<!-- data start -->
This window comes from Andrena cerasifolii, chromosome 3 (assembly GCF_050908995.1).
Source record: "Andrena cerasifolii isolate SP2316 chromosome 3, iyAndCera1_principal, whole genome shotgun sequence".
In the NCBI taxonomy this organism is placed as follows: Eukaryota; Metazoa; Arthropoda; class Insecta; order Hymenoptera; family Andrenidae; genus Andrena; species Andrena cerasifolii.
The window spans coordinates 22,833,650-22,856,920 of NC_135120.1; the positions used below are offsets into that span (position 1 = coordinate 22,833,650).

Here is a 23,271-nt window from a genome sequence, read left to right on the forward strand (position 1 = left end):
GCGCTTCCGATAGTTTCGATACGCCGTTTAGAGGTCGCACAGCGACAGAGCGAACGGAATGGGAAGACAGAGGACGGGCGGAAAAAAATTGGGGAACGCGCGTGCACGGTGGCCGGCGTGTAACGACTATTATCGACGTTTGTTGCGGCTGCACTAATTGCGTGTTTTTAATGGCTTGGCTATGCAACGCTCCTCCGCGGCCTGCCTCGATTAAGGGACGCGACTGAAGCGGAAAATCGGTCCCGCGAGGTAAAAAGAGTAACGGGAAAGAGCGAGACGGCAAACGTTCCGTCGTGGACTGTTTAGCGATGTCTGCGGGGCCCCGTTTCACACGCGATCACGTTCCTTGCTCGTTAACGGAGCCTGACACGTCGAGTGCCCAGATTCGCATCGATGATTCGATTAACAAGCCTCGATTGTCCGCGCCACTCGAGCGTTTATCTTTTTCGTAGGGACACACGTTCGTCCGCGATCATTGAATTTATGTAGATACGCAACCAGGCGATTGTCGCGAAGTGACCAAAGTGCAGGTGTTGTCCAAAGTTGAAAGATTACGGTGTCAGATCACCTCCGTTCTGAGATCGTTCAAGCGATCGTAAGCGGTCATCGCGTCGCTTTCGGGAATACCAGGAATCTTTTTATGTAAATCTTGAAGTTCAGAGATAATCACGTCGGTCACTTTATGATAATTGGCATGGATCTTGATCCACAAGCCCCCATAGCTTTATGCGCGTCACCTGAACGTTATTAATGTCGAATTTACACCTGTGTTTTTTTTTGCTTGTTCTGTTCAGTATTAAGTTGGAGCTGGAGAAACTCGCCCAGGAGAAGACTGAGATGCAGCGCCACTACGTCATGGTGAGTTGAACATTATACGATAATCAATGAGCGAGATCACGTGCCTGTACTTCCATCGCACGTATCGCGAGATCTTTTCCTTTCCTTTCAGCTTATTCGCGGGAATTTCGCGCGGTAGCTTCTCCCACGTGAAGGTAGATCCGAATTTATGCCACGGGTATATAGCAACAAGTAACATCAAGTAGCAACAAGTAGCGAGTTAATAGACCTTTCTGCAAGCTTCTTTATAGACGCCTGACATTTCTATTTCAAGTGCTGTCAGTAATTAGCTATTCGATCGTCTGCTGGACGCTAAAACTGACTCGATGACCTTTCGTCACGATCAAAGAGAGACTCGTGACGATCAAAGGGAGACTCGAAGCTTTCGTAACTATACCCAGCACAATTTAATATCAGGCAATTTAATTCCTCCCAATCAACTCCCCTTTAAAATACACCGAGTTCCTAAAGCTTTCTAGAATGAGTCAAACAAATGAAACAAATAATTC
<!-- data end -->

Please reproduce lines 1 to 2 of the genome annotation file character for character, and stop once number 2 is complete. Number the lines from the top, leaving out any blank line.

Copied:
This window comes from Andrena cerasifolii, chromosome 3 (assembly GCF_050908995.1).
Source record: "Andrena cerasifolii isolate SP2316 chromosome 3, iyAndCera1_principal, whole genome shotgun sequence".